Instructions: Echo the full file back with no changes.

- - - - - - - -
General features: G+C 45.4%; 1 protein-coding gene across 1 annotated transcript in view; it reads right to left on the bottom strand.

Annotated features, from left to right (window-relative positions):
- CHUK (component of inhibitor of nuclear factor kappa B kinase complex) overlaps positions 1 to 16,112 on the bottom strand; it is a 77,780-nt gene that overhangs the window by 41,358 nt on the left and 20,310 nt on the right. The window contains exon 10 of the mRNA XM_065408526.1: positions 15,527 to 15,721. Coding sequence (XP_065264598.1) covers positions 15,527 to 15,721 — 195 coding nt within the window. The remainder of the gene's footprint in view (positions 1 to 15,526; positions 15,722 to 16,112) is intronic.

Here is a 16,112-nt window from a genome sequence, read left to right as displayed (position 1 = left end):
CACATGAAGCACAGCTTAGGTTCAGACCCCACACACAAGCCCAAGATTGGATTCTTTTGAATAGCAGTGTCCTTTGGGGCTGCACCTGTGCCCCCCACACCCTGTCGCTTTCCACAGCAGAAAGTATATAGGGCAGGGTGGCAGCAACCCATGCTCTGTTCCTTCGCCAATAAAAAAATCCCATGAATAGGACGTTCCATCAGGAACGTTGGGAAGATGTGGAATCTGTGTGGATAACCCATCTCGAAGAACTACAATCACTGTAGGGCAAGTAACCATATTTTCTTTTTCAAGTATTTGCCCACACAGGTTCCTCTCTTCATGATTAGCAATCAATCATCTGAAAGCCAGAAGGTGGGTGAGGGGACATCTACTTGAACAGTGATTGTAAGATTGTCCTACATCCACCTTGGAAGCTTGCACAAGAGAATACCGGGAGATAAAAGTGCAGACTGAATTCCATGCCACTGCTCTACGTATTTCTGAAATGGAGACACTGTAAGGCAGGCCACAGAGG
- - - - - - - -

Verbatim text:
General features: G+C 45.4%; 1 protein-coding gene across 1 annotated transcript in view; it reads right to left on the bottom strand.

Annotated features, from left to right (window-relative positions):
- CHUK (component of inhibitor of nuclear factor kappa B kinase complex) overlaps positions 1 to 16,112 on the bottom strand; it is a 77,780-nt gene that overhangs the window by 41,358 nt on the left and 20,310 nt on the right. The window contains exon 10 of the mRNA XM_065408526.1: positions 15,527 to 15,721. Coding sequence (XP_065264598.1) covers positions 15,527 to 15,721 — 195 coding nt within the window. The remainder of the gene's footprint in view (positions 1 to 15,526; positions 15,722 to 16,112) is intronic.

Here is a 16,112-nt window from a genome sequence, read left to right as displayed (position 1 = left end):
CACATGAAGCACAGCTTAGGTTCAGACCCCACACACAAGCCCAAGATTGGATTCTTTTGAATAGCAGTGTCCTTTGGGGCTGCACCTGTGCCCCCCACACCCTGTCGCTTTCCACAGCAGAAAGTATATAGGGCAGGGTGGCAGCAACCCATGCTCTGTTCCTTCGCCAATAAAAAAATCCCATGAATAGGACGTTCCATCAGGAACGTTGGGAAGATGTGGAATCTGTGTGGATAACCCATCTCGAAGAACTACAATCACTGTAGGGCAAGTAACCATATTTTCTTTTTCAAGTATTTGCCCACACAGGTTCCTCTCTTCATGATTAGCAATCAATCATCTGAAAGCCAGAAGGTGGGTGAGGGGACATCTACTTGAACAGTGATTGTAAGATTGTCCTACATCCACCTTGGAAGCTTGCACAAGAGAATACCGGGAGATAAAAGTGCAGACTGAATTCCATGCCACTGCTCTACGTATTTCTGAAATGGAGACACTGTAAGGCAGGCCACAGAGG